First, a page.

Noise is characterized as being an aperiodic or non-cyclic signal. A noise waveform, pictured below, demonstrates a non-repetitive or seemingly random pattern, though as shown below, these patterns may have statistical weightings that affect the overall frequency balance. If you created a string of digital audio samples from a random number generator (or the daily Dow Jones closing average) and played them at audio rate, you would most likely hear noise.*
There are many different types of noise, distinguished primarily by the strength characteristics of their frequency distributions. For example, some types of noise may sound brighter than others because they statistically exhibit more energy at higher frequencies than other forms. Some forms may be precisely described mathematically, such as Brownian noise (based on Brownian motion) whose spectral strength decreases exponentially with frequency (or 1/frequency2), what we will later call a very steep rolloff. Some noise types, such as blue and violet, actually increase in strength with frequency (f and f 2 respectively). In general, noise types were named after analogous spectra of light (creating some inaccurate comparisons). Below are audiovisual examples of several common noise distributions for comparison (conservative speaker/headphone volume levels advised):
White noise is characterized as having statistically equal energy across all frequencies. Because we generally hear higher frequencies more acutely, it sounds more weighted to the higher frequencies and as such, can be anecdotally described as a hissing sound. It is extremely useful for subtractive synthesis and audio equalization purposes.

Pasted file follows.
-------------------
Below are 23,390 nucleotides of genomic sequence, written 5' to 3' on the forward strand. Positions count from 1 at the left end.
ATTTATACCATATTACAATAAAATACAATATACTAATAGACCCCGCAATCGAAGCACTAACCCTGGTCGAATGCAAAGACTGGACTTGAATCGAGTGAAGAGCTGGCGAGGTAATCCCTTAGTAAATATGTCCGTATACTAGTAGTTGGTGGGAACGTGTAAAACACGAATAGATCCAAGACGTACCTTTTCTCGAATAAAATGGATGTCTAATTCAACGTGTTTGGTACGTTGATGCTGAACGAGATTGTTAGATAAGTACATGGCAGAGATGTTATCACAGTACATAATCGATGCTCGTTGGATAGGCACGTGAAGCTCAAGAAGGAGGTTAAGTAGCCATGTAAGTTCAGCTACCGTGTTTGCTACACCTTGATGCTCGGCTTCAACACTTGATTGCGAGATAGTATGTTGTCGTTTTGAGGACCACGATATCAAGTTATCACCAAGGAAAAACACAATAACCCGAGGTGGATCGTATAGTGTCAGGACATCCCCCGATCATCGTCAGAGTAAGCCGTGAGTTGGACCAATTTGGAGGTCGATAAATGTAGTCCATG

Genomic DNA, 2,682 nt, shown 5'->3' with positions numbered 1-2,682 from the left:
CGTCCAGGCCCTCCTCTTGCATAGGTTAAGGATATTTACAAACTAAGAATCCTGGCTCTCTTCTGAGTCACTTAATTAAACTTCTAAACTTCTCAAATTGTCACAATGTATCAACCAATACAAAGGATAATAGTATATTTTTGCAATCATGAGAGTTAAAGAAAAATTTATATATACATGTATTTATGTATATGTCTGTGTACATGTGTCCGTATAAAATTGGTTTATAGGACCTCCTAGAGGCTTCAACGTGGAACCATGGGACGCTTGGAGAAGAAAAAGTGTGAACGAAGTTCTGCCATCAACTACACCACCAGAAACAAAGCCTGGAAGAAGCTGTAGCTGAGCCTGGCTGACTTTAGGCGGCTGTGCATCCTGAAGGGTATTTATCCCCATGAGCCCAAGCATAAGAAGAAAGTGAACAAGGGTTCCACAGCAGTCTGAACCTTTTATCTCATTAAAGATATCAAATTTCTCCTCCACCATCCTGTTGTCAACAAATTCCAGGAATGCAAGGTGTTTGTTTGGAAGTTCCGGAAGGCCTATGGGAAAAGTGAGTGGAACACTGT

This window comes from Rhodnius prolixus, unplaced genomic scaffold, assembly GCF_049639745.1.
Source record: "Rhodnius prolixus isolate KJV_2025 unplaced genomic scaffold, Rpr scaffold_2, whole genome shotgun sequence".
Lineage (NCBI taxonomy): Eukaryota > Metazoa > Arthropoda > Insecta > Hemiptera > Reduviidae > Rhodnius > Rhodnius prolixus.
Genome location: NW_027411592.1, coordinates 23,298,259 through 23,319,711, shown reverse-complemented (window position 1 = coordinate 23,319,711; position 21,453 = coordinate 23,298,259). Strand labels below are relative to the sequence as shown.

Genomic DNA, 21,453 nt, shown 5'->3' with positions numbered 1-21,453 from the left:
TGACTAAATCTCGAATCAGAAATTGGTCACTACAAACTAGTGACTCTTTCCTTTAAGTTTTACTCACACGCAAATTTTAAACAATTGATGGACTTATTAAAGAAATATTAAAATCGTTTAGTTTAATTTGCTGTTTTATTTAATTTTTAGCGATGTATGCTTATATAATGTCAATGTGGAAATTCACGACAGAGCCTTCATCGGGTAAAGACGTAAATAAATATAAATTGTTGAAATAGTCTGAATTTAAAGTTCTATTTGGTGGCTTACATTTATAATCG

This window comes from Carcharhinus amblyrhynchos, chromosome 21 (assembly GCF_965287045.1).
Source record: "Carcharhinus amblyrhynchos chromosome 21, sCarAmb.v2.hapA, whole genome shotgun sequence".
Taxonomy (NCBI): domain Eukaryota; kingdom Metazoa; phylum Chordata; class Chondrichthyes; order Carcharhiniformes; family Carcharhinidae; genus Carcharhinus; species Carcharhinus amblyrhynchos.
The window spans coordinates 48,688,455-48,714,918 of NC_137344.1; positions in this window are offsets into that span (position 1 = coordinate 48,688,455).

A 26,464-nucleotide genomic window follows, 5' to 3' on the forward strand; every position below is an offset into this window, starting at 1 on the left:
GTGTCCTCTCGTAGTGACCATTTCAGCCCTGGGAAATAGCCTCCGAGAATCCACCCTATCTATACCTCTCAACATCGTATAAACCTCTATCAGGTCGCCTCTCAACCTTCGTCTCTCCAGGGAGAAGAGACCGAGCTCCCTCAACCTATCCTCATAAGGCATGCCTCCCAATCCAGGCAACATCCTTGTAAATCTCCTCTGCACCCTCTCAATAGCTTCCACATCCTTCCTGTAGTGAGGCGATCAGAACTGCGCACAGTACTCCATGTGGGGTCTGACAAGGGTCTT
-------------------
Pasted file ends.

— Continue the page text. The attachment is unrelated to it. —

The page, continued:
Pink noise is characterized by a spectrum that rolls off inversely by frequency, or 1/frequency in strength. The greater the frequency, the less energy is present, such that each octave higher represents a halving of acoustic energy. Pink noise sounds more balanced to us because of the way we weight frequency content and sounds less loud than white noise.
Gaussian noise has the energy distribution of a Gaussian (or equal distribution) curve, which is one form of bell-shaped curve. Named after mathematician/physicist Carl Friedrich Gauss, it is characterized as having the greatest energy in the middle of the frequency spectrum and rolling off to either side. As such, it sounds to us as lacking in bass frequencies.
Some periodic waveforms may be complex enough to be perceived as noise if our ears cannot detect perceptible pitches. Many real-world sounds, such as the "chiffy" attack of a flute note contain some combination of periodic and aperiodic components. Noise generators are a very important component of analog and digital synthesis, providing rich signals for filtering, for aperiodic modulation, and for sample and hold circuits that typically output a string of random pitches obtained by sampling the noise signal. Paradoxically, noise is also injected into digital audio and image systems designed to reduce noise, in processes such as dither.
Carl Friedrich Gauss was an 18th Century mathematician and physicist noted for his work on magnetism, statistics, astronomy and much more. The symbol for magnetic flux, gauss (G) is named in his honor. If you owned a CRT computer monitor in the previous century, you might be familiar with degaussing, a process for removing burned-in magnetic remnants that caused ghost images on the screen. Degaussing was also used to erase audio tapes and demagnetize tape recorder heads.